While cord cutting will surely continue, a huge number of people — likely a critical mass for content providers — just won’t ever take those steps. If television loses 20% of its market to internet streaming, that’s a hit, but not a fatal loss of business.

And the bubble theory doesn’t account for a silver bullet MLB’s regional sports networks have at the ready.

In-Market Streaming

MLB makes live baseball available on several platforms beside television. MLB.TV Premium for computers and At Bat for mobile devices had a combined 3.5 million paid subscribers in 2014. That is by far the largest number of streaming customers for any professional sports league.

But a major drawback to those subscriptions is the local blackout policy. Fans can’t watch the games of their home town teams. If you live in Cincinnati, you can’t watch the Reds on MLB.TV or At Bat. The same is true for the 29 other baseball teams. That’s because of the legal rights owned by RSNs.

Regional network contracts — the exclusive right to visual broadcasts — stand in the way of home town fans watching their teams through streaming feeds. Absent sketchy individual tech solutions like virtual private networks or intervention by Federal courts, fans have no way to beat the local blackout. It’s unsurprising that blackout rules are intensely unpopular policies with fans.

Because of the public relations aspect (and because there’s a buck to be made) Rob Manfred, the new commissioner of baseball, has expressed an interest in providing a solution to the blackout problem. But any solution starts with MLB negotiating rights deals with RSNs. In-market streaming is coming and it will probably be tied to content carrier subscriptions. In other words, fans will be able to watch Reds games online, but only if they buy cable or satellite television. It’s possible that RSNs may cut out the content providers and make stand-alone deals. But either way, the RSN’s financial needs, and therefore those of the major league teams, get addressed. In-market streaming could easily make broadcast rights even more valuable than they are now.

When MLB does get into in-market streaming (maybe as soon as the 2016 season), they will be amazing at it. MLB’s Advanced Media (BAM), which began in 2000 as Bud Selig’s rag-tag in-house IT department tasked with creating respectable, uniform websites for the 30 teams, has become the most talented and reliable name in streaming video. BAM is BIG.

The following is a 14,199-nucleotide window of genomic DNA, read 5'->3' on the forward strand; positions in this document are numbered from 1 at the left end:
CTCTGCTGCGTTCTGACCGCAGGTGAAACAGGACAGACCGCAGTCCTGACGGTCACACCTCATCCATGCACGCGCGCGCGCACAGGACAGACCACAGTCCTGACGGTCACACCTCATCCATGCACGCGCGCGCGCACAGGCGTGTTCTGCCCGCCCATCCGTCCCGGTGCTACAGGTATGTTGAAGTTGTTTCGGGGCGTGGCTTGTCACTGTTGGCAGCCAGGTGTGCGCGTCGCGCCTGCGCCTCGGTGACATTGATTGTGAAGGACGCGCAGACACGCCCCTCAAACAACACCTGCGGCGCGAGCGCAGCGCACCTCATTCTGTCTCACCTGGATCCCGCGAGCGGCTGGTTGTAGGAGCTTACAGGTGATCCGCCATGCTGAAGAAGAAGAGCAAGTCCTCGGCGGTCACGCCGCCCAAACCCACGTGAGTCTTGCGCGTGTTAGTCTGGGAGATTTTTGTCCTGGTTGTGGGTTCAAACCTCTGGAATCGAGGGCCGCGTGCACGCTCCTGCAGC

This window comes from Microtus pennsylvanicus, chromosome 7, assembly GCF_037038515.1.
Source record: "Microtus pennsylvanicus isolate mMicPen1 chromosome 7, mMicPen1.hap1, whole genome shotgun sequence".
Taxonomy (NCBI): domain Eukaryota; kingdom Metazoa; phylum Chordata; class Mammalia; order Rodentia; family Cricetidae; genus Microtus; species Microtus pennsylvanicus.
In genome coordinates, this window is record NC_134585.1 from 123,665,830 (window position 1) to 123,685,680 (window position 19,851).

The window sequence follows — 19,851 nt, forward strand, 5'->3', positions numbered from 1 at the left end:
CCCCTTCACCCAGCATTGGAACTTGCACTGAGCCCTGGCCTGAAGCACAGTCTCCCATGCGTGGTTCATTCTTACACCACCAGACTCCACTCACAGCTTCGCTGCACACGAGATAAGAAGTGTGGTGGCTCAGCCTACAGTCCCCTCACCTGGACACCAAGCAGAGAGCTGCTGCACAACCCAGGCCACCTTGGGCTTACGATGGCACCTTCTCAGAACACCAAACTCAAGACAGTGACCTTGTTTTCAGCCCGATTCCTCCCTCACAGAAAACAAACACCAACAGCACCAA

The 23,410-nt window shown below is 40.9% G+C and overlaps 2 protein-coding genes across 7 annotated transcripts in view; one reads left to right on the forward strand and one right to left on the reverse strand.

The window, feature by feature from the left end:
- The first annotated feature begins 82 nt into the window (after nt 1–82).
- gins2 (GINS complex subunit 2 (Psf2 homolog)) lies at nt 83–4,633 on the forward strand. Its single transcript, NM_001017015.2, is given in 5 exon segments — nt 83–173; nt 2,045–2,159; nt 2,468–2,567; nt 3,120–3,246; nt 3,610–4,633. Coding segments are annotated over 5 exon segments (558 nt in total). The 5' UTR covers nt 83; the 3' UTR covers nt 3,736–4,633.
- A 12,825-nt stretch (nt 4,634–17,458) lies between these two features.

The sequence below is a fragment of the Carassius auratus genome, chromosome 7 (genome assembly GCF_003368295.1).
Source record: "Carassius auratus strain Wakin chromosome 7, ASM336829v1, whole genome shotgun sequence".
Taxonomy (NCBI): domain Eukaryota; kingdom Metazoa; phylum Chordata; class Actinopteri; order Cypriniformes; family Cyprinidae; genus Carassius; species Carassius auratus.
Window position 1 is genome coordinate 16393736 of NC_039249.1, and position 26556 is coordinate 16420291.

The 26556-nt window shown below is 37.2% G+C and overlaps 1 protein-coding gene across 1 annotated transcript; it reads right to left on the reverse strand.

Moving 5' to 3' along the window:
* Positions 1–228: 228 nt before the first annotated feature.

For organizations that want to stream a popular non-baseball event, BAM is the go-to option. BAM has won contracts to stream big ticket events like the World Cup and March Madness. It has recently been approved as a stand-alone media company reportedly valued at $8 billion. Remember, the 30 major league baseball teams own BAM and share the profits equally.

BAM recently signed the PGA and NHL as customers. As more sports organizations turn to BAM for its services, it doesn’t take much squinting to see the contours of a big, lucrative streaming sports bundle out there – one that won’t break a sweat compensating regional baseball networks like FSO for lost television revenues.

The Next Reds Deal

When the Reds do sign a new broadcasting deal, judge it not only by the annual payment figure, but also the duration, equity share and signing bonus.

RSN deals represent 25 percent of revenue for the average major league team. Because the Reds TV contract is old, their percentage isn’t that high. According to Forbes, the Reds annual revenue is $227 million. The $30 million the Reds receive from FSO is less than 15 percent.

While the Reds current contract doesn’t expire until the end of 2016, many RSN agreements get completed ahead of time. The Cardinals present-day contract doesn’t expire until the end of 2017. So it’s not out of the question that the Reds and FSO (if they win the bidding, more on that in a second) could announce a new deal any day.

A number of factors will influence the size of the Reds next contract. RSN profits depend on ratings. Ratings depend on wins among other things. Wins depend on players. That’s why this turns out to be the wrong time to trade away the Reds best and most popular players. Contracts like Joey Votto’s can partly pay for themselves through higher television ratings.

A scorched-earth rebuilding strategy may have a long-term, if uncertain, appeal. But such a course of action would have severe financial consequences that would reverberate back to limiting future payroll. Offering an RSN a leap-of-faith future where the team becomes competitive only in several years is a terrible negotiating position. While it’s fun to open up a window and shout Blow it Up!, it’s worth remembering that Howard Beale was killed because he had low ratings.

A second key variable is whether more than one RSN will bid for the Reds rights. Right now, FSO seems like the only viable option. But Time Warner is developing a small sports network that carries Cincinnati high school football, some college sports and Columbus Crew soccer games. A 162-game major league baseball schedule would fit right in. So maybe Time Warner makes a run at the Reds. Don’t forget, Time Warner Inc. is the same company that made the paradigm-shattering deal with the Dodgers. If TWC can put together a credible offer, it may trigger a Cincinnati-sized bidding war with Fox Sports Ohio, to the Reds’ benefit.